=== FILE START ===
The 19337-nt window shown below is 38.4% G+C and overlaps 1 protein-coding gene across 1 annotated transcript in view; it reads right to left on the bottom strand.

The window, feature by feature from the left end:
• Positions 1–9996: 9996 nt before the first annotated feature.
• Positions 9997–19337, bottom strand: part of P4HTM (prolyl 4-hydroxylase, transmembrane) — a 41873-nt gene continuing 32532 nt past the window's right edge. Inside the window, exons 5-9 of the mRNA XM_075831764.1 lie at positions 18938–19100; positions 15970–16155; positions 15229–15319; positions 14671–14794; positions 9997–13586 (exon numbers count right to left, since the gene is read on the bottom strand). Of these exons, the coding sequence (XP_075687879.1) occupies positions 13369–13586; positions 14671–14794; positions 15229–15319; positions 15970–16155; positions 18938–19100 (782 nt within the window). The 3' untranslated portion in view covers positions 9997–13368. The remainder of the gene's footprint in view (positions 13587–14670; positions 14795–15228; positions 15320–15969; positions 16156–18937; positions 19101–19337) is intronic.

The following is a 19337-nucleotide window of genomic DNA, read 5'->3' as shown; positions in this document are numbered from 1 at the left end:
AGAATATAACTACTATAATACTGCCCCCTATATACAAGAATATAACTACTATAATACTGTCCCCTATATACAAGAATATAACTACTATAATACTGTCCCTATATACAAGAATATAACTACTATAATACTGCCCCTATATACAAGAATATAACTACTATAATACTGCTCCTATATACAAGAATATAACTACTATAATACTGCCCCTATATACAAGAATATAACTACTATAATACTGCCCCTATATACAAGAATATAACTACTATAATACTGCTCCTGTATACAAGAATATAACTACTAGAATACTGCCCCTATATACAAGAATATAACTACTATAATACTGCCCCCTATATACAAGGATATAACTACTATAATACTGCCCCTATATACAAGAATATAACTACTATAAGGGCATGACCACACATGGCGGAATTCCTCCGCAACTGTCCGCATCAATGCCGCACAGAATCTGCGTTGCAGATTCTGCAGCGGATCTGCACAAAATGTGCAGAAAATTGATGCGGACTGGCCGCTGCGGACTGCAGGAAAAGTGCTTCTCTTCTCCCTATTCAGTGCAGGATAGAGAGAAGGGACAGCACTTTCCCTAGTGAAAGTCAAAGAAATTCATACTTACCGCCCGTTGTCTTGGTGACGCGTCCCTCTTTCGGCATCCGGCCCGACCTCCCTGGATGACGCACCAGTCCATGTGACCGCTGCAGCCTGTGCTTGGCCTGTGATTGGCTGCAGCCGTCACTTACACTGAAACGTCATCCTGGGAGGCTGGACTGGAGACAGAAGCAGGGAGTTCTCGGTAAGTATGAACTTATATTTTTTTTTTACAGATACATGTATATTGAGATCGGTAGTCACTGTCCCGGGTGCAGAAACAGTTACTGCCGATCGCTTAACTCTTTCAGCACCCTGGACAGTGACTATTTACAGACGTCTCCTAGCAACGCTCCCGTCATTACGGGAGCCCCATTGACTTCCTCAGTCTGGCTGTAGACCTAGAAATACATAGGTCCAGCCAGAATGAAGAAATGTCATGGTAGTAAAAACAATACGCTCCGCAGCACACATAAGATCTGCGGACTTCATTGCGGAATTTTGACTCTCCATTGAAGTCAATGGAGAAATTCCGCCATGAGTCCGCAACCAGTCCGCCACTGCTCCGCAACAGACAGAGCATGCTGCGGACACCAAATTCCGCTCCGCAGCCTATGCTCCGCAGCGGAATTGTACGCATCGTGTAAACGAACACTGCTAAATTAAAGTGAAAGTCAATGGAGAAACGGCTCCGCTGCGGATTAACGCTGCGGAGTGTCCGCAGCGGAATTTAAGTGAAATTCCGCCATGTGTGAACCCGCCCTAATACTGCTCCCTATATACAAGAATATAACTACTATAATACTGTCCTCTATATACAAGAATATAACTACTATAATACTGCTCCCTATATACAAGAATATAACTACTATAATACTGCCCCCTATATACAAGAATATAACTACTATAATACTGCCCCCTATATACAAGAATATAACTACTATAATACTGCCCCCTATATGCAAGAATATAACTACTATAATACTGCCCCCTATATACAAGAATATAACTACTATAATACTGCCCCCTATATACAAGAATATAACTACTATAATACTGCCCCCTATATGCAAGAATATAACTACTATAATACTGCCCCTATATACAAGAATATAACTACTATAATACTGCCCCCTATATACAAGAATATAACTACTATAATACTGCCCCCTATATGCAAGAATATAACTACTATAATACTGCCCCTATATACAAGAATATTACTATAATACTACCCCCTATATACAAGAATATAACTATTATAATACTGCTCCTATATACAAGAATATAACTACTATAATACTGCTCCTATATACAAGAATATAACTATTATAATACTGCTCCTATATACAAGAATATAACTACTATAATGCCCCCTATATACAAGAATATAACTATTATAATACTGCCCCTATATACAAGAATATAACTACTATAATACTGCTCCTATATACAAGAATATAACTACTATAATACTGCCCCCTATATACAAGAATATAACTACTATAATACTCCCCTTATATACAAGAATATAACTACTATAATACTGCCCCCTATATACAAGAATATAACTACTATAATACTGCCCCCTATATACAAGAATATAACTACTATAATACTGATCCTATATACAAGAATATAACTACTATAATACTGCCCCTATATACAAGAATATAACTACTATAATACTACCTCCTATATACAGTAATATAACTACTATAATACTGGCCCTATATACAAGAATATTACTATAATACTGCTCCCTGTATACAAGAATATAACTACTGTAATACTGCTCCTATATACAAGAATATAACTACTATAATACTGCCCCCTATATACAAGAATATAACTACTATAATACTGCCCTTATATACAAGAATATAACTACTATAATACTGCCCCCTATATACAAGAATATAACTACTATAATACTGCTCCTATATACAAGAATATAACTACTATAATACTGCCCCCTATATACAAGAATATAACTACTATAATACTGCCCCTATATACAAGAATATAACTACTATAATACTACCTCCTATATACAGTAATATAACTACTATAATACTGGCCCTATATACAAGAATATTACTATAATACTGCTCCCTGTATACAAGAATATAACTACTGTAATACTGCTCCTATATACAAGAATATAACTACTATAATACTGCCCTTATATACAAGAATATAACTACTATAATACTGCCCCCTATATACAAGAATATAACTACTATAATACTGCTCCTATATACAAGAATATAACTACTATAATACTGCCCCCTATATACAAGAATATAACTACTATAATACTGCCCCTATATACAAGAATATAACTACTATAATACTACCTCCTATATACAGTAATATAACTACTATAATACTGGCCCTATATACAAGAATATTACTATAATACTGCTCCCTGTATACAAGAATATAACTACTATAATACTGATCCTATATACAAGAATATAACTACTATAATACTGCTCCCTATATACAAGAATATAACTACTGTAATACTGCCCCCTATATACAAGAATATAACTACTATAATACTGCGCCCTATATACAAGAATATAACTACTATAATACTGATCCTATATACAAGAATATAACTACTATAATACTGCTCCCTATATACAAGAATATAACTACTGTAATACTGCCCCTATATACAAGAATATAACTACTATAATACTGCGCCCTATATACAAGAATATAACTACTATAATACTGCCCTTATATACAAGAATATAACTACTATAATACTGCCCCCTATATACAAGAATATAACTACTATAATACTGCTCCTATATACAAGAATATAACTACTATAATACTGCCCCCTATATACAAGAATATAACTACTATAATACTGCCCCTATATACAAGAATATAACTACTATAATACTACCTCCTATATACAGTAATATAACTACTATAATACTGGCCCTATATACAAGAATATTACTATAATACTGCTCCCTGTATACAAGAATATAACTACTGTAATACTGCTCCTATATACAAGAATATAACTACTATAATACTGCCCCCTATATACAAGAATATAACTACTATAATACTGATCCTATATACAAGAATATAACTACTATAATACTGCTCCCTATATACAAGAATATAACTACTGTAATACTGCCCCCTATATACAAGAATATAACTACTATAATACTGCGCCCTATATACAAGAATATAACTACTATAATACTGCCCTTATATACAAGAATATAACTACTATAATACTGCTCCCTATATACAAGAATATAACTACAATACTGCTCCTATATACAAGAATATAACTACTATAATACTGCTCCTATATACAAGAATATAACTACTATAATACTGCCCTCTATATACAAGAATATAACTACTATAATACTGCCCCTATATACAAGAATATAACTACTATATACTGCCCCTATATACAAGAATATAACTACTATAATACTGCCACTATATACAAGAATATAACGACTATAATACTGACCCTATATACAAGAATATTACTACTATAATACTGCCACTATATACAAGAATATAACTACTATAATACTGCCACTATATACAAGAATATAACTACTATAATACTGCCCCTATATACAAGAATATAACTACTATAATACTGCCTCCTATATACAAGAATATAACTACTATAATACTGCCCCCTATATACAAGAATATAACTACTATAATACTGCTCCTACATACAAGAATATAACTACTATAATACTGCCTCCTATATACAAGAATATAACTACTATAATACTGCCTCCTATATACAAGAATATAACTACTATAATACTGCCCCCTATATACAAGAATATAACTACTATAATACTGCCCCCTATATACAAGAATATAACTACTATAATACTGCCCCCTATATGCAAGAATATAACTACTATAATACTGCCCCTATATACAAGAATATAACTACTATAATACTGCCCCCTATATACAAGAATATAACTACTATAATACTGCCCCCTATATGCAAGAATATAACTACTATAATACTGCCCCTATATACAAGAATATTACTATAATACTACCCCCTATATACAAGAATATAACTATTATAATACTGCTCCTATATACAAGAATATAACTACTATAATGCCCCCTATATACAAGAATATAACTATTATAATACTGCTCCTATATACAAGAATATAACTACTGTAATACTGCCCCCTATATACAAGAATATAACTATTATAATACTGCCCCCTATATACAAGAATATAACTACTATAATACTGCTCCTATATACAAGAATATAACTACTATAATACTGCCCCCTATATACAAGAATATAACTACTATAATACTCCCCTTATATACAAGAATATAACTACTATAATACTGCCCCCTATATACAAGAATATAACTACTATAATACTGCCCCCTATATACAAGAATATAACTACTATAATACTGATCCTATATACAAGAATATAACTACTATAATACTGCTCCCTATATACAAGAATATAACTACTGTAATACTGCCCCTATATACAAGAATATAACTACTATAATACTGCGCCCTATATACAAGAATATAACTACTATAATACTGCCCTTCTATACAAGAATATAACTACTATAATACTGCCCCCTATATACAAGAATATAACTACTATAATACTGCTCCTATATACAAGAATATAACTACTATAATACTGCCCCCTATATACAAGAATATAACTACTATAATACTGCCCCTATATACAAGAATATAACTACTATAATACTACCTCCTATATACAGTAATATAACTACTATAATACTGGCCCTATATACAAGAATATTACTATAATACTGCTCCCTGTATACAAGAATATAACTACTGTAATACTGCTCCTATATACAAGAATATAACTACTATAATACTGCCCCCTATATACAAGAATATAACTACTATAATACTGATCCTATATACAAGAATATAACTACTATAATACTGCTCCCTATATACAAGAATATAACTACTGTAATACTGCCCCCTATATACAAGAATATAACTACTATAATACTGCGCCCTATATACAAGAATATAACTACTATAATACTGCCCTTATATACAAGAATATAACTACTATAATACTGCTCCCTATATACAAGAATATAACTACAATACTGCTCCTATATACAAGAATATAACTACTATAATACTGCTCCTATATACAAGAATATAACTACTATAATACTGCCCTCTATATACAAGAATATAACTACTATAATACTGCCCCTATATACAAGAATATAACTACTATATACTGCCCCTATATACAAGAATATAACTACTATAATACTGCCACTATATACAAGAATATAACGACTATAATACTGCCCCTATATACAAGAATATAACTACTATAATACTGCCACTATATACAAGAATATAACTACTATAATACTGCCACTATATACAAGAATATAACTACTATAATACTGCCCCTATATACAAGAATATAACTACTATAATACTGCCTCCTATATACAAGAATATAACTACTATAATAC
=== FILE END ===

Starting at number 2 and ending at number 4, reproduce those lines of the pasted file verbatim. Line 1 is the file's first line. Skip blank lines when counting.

The window, feature by feature from the left end:
• Positions 1–9996: 9996 nt before the first annotated feature.
• Positions 9997–19337, bottom strand: part of P4HTM (prolyl 4-hydroxylase, transmembrane) — a 41873-nt gene continuing 32532 nt past the window's right edge. Inside the window, exons 5-9 of the mRNA XM_075831764.1 lie at positions 18938–19100; positions 15970–16155; positions 15229–15319; positions 14671–14794; positions 9997–13586 (exon numbers count right to left, since the gene is read on the bottom strand). Of these exons, the coding sequence (XP_075687879.1) occupies positions 13369–13586; positions 14671–14794; positions 15229–15319; positions 15970–16155; positions 18938–19100 (782 nt within the window). The 3' untranslated portion in view covers positions 9997–13368. The remainder of the gene's footprint in view (positions 13587–14670; positions 14795–15228; positions 15320–15969; positions 16156–18937; positions 19101–19337) is intronic.